There is a significant amount of information regarding this question, as there are many angles to approach this. I'm assuming you just need some general information.
As a publisher, the composer interested in signing with your company, would assign their copyright to you in exchange for placement. Placement means finding a proper place for the compositions, thus maximizing opportunities, and ultimately, profits. You will be in charge of giving out "licenses" for the use of these compositions. You are given what they call "administration rights" by the composer. There will be other third party entities as well that assist in licenses.
So what you'll need to do is:
- Register with either BMI or ASCAP. These are the top two performing rights organizations. They will act on your behalf as the designated "agent" for performing rights of your entire catalog. (A catalog is comprised of your aggregate compositions that you are assigned by your composer/composers through a written contract). You will have to fill out some basic forms and send them in. You cannot sign with both of them. Just pick one. They are both good and perform the same duties. Please note: that you may just choose to sign up to SOCAN, which is the Canadian equivalent, but if the composer lives in the US, you may just want to go with BMI or ASCAP. They will collect any foreign royalties due.
- Set up your publishing company and get a business license. You will want to have a DBA (Doing Business As-or sometimes called a fictitious name). Not sure what the equivalent of that would be in Canada. You would have to check.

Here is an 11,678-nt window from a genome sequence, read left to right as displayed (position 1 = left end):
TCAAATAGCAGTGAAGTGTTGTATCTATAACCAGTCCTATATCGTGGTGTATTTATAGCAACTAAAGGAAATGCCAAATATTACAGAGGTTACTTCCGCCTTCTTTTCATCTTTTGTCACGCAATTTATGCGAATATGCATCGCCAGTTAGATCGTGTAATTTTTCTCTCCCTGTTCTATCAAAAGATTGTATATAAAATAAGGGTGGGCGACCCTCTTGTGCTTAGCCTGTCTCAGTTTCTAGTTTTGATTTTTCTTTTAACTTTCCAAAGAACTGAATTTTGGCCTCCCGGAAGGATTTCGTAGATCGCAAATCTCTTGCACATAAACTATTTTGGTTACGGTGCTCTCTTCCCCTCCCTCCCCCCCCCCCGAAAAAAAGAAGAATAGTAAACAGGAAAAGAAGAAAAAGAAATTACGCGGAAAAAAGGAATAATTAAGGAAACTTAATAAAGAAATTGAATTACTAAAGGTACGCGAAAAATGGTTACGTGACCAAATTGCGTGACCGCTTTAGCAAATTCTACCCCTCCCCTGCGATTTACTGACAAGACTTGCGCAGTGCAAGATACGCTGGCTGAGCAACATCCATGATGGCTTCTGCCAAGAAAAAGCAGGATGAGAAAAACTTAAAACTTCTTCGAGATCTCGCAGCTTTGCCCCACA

- Sign the deal with composer and then register the copyrights with the US Copyright Office. Remember, they (the composer) will own the actual copyright, however you have "assignment" to them.
- Register songs with your performing rights organization you initially went with. You can usually do this all on line, once you are set up.
Really, it takes nothing to become a publisher. What makes you valuable is your contacts and ability to place songs.
The money you make will depend on the various licenses you negotiate with interested parties. Some licenses, such as the American statutory is fixed. The current rate is 9.10 cents per song under 5 minutes. This is known as the mechanical license. (See Statutory Rates
). This is for the US. I don't believe that Canada has a statutory rate. Foreign mechanicals are also handled much differently.The Harry Fox Agency
This agency is used to handle mechanical licenses. You can work through them if you wish. Basically, if someone wants to use a song in your catalog, they could get the license from Harry Fox, directly on your behalf.
1. Mechanical Licenses. You make money from standard royalties. Record companies are famous for offering rate (which basically means a reduced statutory) - thus minimizing income potential. However if no major label is involved, it will be statutory. Thus, if you were to place 2 songs on a CD, or if you had 2 songs placed for digital download, it would be 9.10 cents per song.
2. Sync Licenses. Motion Picture, Television. Typically negotiated by the publisher.
3. Performance (ASCAP, BMI). PRO (Performance Rights Organization) issues blanket licenses to radio, nightclubs etc. and monitors activity.
4. Print. Sheet music.
Hope this helps. Again, this is a general overview - not by any means comprehensive. There are very specific issues within publishing, royalties, contracts and the like. I'm not an attorney, just someone who has been in the business for quite some time. I would suggest getting an entertainment attorney to help out with legal aspects.
Edited by Hugh on 10/21/2009 at 3:09 AM EST